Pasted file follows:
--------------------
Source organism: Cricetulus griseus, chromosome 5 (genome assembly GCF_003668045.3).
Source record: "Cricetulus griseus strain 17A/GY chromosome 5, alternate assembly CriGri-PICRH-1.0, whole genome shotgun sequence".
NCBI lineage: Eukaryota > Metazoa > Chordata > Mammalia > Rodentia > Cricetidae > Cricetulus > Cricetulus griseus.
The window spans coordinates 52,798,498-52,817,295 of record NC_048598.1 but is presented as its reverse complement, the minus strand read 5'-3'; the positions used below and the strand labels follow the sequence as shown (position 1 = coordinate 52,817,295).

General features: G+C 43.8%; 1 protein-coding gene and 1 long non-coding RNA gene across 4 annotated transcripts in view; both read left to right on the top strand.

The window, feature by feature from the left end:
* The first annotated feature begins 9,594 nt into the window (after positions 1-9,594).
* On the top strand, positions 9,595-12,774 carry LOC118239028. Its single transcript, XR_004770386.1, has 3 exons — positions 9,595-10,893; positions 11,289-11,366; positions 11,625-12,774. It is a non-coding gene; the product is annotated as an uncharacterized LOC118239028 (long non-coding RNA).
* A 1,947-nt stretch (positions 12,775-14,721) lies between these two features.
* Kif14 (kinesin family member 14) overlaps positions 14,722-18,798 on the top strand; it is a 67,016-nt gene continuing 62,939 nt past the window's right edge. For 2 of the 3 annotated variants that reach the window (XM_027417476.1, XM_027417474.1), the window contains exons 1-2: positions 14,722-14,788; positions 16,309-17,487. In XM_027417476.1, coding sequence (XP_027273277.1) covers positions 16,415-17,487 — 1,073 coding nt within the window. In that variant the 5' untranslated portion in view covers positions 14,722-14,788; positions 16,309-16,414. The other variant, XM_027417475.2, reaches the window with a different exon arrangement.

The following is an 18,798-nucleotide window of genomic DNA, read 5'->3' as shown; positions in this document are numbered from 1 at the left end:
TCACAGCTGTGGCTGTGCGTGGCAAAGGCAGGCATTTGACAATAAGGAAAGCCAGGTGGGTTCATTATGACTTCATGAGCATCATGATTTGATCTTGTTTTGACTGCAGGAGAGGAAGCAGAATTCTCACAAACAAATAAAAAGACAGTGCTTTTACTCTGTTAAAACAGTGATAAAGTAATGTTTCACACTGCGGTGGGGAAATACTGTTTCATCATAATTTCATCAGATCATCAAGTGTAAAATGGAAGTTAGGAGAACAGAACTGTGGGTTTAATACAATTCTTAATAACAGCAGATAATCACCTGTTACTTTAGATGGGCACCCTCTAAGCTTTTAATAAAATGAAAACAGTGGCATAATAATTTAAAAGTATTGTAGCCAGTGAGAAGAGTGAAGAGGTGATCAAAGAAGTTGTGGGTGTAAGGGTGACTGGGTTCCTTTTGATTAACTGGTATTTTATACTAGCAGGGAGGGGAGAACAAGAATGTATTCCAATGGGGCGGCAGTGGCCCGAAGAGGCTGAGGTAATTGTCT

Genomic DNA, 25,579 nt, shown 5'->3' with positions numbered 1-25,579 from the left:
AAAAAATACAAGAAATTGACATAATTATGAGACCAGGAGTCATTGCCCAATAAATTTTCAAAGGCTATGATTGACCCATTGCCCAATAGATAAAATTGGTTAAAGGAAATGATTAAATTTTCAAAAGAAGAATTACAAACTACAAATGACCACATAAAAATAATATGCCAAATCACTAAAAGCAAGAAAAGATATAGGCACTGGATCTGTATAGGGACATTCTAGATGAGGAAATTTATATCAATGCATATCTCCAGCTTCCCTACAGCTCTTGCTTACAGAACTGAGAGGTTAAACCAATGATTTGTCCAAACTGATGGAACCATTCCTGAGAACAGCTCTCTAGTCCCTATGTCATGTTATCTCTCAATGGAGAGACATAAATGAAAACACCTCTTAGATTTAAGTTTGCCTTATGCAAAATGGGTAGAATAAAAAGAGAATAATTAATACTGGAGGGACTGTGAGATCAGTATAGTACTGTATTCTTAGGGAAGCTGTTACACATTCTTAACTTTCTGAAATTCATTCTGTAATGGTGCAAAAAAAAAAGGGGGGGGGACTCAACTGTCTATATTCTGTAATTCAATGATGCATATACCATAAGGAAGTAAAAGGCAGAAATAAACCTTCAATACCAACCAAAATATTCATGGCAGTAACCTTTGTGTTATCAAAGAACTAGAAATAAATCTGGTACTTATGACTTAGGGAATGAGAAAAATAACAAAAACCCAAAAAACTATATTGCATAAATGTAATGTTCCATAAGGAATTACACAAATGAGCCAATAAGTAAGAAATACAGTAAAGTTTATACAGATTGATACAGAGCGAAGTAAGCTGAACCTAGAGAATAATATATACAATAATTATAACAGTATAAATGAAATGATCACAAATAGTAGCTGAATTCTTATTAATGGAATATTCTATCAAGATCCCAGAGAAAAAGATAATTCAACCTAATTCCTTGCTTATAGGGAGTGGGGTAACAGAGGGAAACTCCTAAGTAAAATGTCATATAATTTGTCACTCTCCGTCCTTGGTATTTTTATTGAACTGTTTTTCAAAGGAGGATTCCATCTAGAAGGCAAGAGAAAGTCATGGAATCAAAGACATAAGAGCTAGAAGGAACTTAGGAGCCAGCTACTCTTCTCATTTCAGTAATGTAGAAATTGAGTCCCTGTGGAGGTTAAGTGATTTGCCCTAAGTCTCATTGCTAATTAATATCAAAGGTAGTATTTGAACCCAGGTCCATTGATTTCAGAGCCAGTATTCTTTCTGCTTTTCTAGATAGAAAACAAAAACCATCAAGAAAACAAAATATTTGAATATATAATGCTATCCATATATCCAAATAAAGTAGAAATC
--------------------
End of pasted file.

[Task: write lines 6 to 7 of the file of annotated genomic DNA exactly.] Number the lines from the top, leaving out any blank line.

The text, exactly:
The window, feature by feature from the left end:
* The first annotated feature begins 9,594 nt into the window (after positions 1-9,594).